Sioux City, IA (WorkersCompensation.com) – One of two men injured in a methane gas explosion at a Sioux City landfill has sued the city and three companies running the landfill for failing to monitor the combustible gas.
Douglas Mallette was working for Gill Hauling in December 2018 when a building on the Citizens Convenience Center landfill caught fire. When Sioux City Fire Rescue officials arrived on the scene, the building exploded, injuring Mallette and one other employee.
Sioux City Assistant Fire Chief Dan Cougill said at the time that the building, a white house, also serves as a collection point for household hazardous materials and may have had some build-up of methane in it.
Mallette said in his suit that the city was negligent in having the methane in building properly detected, monitored, or remediated, or failed to follow a consultant’s advice on how to do so.
Mallette’s suit also named Aerionics, Inc., doing business as Macurco Gas Detection, of Sioux Falls, which manufactured and sold the gas detection equipment inside the Center. The suit also names Metro Electric Inc., of Sioux City, the company responsible for installing methane monitoring equipment inside the building, and Barker Lemar and Associates, a West Des Moines engineering consulting firm contracted by the city to monitor the methane levels.
The now closed landfill is owned by the city, but run by Gill Hauling, which was not named in the suit.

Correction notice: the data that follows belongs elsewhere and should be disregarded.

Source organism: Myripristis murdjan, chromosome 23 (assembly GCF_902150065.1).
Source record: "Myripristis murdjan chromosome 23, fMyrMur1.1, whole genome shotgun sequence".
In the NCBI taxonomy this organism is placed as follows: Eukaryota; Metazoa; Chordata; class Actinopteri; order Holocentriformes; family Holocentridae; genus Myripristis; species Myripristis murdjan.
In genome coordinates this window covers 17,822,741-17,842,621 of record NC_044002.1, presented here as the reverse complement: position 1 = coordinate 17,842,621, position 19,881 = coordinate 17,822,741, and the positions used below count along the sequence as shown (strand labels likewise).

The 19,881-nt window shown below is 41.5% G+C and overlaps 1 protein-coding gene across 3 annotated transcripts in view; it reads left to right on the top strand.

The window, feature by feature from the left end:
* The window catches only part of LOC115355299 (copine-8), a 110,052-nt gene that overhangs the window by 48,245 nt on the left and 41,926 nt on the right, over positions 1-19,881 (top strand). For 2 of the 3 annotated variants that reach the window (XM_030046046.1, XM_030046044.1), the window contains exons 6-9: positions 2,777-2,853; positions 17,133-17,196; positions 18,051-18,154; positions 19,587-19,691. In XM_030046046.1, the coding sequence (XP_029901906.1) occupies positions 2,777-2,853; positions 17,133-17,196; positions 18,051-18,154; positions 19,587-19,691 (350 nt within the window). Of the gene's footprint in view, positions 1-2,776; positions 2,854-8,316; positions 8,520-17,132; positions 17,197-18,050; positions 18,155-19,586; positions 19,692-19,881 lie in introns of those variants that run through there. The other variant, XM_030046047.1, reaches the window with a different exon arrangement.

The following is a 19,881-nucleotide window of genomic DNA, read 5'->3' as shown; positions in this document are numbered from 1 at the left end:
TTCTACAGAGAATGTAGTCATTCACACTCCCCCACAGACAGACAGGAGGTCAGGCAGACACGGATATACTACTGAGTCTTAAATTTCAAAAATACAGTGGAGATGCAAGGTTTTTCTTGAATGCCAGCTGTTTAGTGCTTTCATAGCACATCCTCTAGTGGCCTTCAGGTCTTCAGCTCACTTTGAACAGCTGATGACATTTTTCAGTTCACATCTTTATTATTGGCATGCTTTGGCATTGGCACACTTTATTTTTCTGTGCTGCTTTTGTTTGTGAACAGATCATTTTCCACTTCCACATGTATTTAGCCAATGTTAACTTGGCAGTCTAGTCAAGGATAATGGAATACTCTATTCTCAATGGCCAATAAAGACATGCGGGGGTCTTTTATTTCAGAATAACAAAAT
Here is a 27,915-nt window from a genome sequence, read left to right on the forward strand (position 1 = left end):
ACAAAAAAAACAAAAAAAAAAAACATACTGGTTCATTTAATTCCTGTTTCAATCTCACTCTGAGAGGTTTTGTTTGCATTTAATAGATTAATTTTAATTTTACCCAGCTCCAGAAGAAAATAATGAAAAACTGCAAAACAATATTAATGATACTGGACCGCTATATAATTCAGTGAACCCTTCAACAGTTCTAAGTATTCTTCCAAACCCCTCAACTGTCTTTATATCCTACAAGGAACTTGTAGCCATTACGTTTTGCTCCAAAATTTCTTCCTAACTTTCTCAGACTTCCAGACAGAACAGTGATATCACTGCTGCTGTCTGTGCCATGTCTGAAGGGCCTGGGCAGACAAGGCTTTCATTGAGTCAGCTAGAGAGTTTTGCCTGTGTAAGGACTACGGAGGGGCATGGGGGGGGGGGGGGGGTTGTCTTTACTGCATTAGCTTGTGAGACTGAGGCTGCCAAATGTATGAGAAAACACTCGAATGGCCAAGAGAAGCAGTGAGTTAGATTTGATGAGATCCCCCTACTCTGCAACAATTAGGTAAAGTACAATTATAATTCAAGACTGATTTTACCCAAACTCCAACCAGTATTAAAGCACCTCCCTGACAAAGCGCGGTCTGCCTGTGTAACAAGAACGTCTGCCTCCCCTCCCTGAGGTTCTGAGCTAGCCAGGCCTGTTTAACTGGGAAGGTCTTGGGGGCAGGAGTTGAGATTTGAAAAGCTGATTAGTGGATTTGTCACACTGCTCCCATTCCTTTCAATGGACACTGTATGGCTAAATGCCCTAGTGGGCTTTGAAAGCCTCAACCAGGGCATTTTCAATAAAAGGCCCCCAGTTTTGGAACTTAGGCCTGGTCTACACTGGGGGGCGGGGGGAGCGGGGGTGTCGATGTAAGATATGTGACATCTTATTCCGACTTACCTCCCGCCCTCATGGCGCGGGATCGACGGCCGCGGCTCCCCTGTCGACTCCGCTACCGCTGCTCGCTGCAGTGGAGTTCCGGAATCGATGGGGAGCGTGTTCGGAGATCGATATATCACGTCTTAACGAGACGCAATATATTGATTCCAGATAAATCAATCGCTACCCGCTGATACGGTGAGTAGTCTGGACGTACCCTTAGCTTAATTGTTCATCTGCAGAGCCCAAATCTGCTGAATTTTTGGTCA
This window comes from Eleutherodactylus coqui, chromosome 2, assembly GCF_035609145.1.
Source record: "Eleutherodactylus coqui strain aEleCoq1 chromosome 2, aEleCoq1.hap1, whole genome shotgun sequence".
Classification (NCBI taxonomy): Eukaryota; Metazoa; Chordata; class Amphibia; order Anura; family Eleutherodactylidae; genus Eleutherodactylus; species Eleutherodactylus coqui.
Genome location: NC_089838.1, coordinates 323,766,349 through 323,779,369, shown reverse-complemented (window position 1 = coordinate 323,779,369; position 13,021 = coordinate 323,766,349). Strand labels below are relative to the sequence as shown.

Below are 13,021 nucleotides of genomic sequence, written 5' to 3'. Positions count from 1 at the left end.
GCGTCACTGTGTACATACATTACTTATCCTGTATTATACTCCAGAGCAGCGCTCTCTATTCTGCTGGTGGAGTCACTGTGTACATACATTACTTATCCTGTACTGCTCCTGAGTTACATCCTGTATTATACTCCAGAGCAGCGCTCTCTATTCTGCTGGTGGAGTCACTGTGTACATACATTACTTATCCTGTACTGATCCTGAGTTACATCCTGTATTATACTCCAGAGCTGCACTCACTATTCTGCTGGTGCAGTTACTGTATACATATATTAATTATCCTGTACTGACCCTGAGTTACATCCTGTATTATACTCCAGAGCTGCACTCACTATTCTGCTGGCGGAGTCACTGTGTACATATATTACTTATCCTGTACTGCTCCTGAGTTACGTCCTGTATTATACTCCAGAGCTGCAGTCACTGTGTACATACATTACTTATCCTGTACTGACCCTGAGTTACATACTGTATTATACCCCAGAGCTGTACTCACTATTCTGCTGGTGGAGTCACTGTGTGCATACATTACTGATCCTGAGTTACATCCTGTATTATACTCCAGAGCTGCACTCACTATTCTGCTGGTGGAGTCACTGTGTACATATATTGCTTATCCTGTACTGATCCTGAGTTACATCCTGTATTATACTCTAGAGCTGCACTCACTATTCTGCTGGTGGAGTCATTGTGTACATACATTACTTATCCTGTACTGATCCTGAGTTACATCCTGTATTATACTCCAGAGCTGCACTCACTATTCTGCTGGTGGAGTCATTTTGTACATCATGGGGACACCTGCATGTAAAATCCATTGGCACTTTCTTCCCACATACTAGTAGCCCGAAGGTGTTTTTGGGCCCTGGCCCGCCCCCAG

According to the suit, the methane gas had built up inside the building that it ignited when a worker lit a hand-held lighter.
The suit alleges that Aerionics was negligent in the design and effectiveness of its monitors and that Metro Electric was negligent in the installation and testing of them. Barker Lemar was negligent, the suit said, in its monitoring of methane levels and testing the monitors to ensure they were getting accurate readings.
Sioux City-attorney James Daane filed the lawsuit on November 18, records indicate.
In response, on Dec. 3, attorney Doug Phillips, representing Barker Lemar, said Mallette’s own negligence was a cause of his injuries. Barker Lemar, Phillips said, had no control over whomever caused the explosion. Another attorney, Joseph Moser filed a workers’ compensation lien on Dec. 7. It’s not immediately clear who Moser represents.
Mallette and his wife, Sandra, are seeking an unspecified amount of damages for past and future medical expenses, physical and mental pain and suffering, disfigurement, lost wages and future earning capacity.